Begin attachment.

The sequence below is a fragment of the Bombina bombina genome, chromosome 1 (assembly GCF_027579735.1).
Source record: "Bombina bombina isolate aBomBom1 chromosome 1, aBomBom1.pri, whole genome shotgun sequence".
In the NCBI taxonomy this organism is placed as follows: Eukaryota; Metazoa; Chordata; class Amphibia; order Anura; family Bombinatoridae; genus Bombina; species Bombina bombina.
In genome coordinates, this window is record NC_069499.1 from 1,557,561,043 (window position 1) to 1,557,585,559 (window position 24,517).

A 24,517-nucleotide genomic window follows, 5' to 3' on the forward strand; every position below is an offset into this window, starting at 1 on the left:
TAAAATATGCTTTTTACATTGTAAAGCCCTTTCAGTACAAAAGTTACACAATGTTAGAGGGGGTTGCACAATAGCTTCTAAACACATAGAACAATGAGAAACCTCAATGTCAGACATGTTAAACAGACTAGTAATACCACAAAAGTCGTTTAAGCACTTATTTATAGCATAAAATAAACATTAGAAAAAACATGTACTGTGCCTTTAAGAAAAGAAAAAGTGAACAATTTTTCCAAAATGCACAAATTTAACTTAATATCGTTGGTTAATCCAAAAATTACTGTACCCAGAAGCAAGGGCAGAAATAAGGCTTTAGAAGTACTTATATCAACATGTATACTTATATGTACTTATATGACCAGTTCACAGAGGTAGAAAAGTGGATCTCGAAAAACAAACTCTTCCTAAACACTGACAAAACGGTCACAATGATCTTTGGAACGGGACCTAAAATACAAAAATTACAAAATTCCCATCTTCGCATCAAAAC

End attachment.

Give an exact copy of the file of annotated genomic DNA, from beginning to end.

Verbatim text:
The sequence below is a fragment of the Bombina bombina genome, chromosome 1 (assembly GCF_027579735.1).
Source record: "Bombina bombina isolate aBomBom1 chromosome 1, aBomBom1.pri, whole genome shotgun sequence".
In the NCBI taxonomy this organism is placed as follows: Eukaryota; Metazoa; Chordata; class Amphibia; order Anura; family Bombinatoridae; genus Bombina; species Bombina bombina.
In genome coordinates, this window is record NC_069499.1 from 1,557,561,043 (window position 1) to 1,557,585,559 (window position 24,517).

A 24,517-nucleotide genomic window follows, 5' to 3' on the forward strand; every position below is an offset into this window, starting at 1 on the left:
TAAAATATGCTTTTTACATTGTAAAGCCCTTTCAGTACAAAAGTTACACAATGTTAGAGGGGGTTGCACAATAGCTTCTAAACACATAGAACAATGAGAAACCTCAATGTCAGACATGTTAAACAGACTAGTAATACCACAAAAGTCGTTTAAGCACTTATTTATAGCATAAAATAAACATTAGAAAAAACATGTACTGTGCCTTTAAGAAAAGAAAAAGTGAACAATTTTTCCAAAATGCACAAATTTAACTTAATATCGTTGGTTAATCCAAAAATTACTGTACCCAGAAGCAAGGGCAGAAATAAGGCTTTAGAAGTACTTATATCAACATGTATACTTATATGTACTTATATGACCAGTTCACAGAGGTAGAAAAGTGGATCTCGAAAAACAAACTCTTCCTAAACACTGACAAAACGGTCACAATGATCTTTGGAACGGGACCTAAAATACAAAAATTACAAAATTCCCATCTTCGCATCAAAAC